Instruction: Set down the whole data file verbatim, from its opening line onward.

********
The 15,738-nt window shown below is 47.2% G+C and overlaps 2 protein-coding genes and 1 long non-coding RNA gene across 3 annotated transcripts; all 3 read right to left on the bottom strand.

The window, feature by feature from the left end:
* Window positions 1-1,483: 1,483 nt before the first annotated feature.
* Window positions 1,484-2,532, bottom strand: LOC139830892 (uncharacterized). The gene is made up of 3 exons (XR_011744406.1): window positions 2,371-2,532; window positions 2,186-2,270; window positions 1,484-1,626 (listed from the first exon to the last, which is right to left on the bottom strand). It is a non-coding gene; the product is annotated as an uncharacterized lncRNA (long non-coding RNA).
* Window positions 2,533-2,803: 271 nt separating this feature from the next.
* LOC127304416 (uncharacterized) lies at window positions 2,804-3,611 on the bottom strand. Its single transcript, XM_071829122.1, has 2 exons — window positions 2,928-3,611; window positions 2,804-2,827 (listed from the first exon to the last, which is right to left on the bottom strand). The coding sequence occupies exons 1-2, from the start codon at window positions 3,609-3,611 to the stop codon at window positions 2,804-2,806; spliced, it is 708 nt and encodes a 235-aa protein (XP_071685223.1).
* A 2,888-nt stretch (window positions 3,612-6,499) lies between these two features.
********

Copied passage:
The 15,738-nt window shown below is 47.2% G+C and overlaps 2 protein-coding genes and 1 long non-coding RNA gene across 3 annotated transcripts; all 3 read right to left on the bottom strand.

The window, feature by feature from the left end:
* Window positions 1-1,483: 1,483 nt before the first annotated feature.
* Window positions 1,484-2,532, bottom strand: LOC139830892 (uncharacterized). The gene is made up of 3 exons (XR_011744406.1): window positions 2,371-2,532; window positions 2,186-2,270; window positions 1,484-1,626 (listed from the first exon to the last, which is right to left on the bottom strand). It is a non-coding gene; the product is annotated as an uncharacterized lncRNA (long non-coding RNA).
* Window positions 2,533-2,803: 271 nt separating this feature from the next.
* LOC127304416 (uncharacterized) lies at window positions 2,804-3,611 on the bottom strand. Its single transcript, XM_071829122.1, has 2 exons — window positions 2,928-3,611; window positions 2,804-2,827 (listed from the first exon to the last, which is right to left on the bottom strand). The coding sequence occupies exons 1-2, from the start codon at window positions 3,609-3,611 to the stop codon at window positions 2,804-2,806; spliced, it is 708 nt and encodes a 235-aa protein (XP_071685223.1).
* A 2,888-nt stretch (window positions 3,612-6,499) lies between these two features.